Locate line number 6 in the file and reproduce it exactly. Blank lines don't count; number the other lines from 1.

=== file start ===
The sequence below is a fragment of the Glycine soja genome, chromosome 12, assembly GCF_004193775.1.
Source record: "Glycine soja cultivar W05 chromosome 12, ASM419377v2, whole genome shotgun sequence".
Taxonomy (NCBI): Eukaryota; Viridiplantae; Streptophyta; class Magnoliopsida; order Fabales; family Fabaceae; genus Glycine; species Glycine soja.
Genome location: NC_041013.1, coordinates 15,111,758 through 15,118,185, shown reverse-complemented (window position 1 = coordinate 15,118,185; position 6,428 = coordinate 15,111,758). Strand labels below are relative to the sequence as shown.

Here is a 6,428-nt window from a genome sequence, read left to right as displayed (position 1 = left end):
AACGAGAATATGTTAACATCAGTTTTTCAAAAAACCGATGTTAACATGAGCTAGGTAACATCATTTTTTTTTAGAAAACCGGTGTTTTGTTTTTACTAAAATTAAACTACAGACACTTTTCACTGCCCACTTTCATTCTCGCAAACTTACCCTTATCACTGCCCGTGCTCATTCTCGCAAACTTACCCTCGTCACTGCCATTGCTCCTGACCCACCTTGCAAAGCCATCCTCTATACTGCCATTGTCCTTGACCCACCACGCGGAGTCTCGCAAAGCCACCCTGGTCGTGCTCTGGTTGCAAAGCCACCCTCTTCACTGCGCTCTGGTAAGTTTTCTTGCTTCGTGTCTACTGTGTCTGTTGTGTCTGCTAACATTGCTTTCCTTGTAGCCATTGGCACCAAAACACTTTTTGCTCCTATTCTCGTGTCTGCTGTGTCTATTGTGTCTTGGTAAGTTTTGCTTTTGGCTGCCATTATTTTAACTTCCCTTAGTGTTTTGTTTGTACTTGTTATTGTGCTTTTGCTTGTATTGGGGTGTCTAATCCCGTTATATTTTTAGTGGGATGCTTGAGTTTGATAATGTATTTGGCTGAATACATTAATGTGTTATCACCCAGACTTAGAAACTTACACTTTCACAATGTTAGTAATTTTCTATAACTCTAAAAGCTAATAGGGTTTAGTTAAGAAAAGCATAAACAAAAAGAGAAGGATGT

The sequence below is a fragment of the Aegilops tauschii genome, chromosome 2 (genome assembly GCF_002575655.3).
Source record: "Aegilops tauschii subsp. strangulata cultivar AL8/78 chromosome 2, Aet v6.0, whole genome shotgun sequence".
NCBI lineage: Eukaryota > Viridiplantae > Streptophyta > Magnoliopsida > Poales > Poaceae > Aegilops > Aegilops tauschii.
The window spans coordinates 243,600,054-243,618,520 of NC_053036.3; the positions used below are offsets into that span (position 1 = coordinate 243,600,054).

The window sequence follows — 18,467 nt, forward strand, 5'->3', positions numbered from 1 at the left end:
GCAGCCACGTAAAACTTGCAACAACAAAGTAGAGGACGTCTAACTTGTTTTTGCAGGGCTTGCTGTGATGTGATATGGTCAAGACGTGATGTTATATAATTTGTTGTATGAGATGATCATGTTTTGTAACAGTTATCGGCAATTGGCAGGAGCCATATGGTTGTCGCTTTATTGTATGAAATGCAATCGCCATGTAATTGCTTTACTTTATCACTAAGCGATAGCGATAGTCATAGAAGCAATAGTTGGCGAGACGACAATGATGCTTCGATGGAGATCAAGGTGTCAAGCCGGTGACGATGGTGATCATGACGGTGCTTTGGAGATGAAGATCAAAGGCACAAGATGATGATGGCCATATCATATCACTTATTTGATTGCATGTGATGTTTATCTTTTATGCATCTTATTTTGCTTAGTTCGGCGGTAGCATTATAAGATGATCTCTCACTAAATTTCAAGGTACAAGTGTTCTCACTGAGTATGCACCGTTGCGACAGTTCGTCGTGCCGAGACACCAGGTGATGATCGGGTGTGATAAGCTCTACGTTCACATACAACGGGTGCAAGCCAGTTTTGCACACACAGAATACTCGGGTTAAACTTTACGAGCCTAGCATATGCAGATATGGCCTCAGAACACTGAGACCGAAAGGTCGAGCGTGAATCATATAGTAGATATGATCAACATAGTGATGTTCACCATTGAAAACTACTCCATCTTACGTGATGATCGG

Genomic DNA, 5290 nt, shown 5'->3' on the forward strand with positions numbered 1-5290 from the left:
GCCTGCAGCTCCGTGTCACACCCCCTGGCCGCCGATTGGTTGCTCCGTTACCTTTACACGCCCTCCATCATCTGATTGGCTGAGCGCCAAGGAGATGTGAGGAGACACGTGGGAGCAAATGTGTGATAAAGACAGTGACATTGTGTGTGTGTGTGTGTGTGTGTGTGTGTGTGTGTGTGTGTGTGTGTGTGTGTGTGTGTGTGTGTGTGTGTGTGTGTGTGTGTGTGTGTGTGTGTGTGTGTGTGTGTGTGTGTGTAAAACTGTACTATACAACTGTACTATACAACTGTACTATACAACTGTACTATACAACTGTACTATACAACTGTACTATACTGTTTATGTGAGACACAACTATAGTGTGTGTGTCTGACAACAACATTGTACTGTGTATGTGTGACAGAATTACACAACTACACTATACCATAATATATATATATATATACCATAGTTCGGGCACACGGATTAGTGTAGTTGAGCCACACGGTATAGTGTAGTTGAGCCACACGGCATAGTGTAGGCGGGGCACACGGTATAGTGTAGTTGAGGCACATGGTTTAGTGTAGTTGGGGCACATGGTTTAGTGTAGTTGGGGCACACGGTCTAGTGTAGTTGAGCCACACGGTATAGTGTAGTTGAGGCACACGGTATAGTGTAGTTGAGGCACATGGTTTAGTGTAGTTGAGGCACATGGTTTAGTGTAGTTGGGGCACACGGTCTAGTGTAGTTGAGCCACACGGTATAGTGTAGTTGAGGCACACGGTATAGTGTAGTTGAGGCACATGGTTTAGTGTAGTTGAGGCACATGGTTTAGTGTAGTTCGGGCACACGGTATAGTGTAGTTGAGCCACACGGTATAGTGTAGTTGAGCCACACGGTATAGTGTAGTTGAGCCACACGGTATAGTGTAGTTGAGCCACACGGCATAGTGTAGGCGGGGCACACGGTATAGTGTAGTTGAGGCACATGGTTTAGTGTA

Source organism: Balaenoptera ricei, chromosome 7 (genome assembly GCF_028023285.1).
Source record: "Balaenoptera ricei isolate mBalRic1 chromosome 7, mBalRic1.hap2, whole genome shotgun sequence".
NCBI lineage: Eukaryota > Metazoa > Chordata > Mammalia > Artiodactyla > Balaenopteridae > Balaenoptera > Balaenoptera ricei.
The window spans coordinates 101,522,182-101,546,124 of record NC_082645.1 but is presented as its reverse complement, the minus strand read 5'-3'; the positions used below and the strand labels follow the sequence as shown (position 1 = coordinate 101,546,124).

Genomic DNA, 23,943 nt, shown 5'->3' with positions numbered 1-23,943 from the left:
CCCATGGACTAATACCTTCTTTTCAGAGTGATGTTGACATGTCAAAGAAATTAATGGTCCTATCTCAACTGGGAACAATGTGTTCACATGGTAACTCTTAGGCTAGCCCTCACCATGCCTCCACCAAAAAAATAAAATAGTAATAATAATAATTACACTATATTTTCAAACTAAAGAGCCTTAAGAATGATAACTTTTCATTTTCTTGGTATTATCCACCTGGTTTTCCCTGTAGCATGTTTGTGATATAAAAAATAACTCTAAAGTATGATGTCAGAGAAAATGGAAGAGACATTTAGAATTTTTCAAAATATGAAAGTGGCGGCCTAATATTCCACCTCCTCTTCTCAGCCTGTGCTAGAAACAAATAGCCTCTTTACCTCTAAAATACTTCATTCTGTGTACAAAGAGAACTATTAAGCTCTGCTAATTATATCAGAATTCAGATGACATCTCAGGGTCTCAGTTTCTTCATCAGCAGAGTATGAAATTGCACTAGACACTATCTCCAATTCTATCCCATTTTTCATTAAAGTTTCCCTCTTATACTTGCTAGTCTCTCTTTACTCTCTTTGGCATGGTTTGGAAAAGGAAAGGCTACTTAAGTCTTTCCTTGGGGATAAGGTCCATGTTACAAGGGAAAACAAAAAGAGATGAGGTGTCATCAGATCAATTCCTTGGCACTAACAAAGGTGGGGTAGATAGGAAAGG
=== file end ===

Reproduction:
AACGAGAATATGTTAACATCAGTTTTTCAAAAAACCGATGTTAACATGAGCTAGGTAACATCATTTTTTTTTAGAAAACCGGTGTTTTGTTTTTACTAAAATTAAACTACAGACACTTTTCACTGCCCACTTTCATTCTCGCAAACTTACCCTTATCACTGCCCGTGCTCATTCTCGCAAACTTACCCTCGTCACTGCCATTGCTCCTGACCCACCTTGCAAAGCCATCCTCTATACTGCCATTGTCCTTGACCCACCACGCGGAGTCTCGCAAAGCCACCCTGGTCGTGCTCTGGTTGCAAAGCCACCCTCTTCACTGCGCTCTGGTAAGTTTTCTTGCTTCGTGTCTACTGTGTCTGTTGTGTCTGCTAACATTGCTTTCCTTGTAGCCATTGGCACCAAAACACTTTTTGCTCCTATTCTCGTGTCTGCTGTGTCTATTGTGTCTTGGTAAGTTTTGCTTTTGGCTGCCATTATTTTAACTTCCCTTAGTGTTTTGTTTGTACTTGTTATTGTGCTTTTGCTTGTATTGGGGTGTCTAATCCCGTTATATTTTTAGTGGGATGCTTGAGTTTGATAATGTATTTGGCTGAATACATTAATGTGTTATCACCCAGACTTAGAAACTTACACTTTCACAATGTTAGTAATTTTCTATAACTCTAAAAGCTAATAGGGTTTAGTTAAGAAAAGCATAAACAAAAAGAGAAGGATGT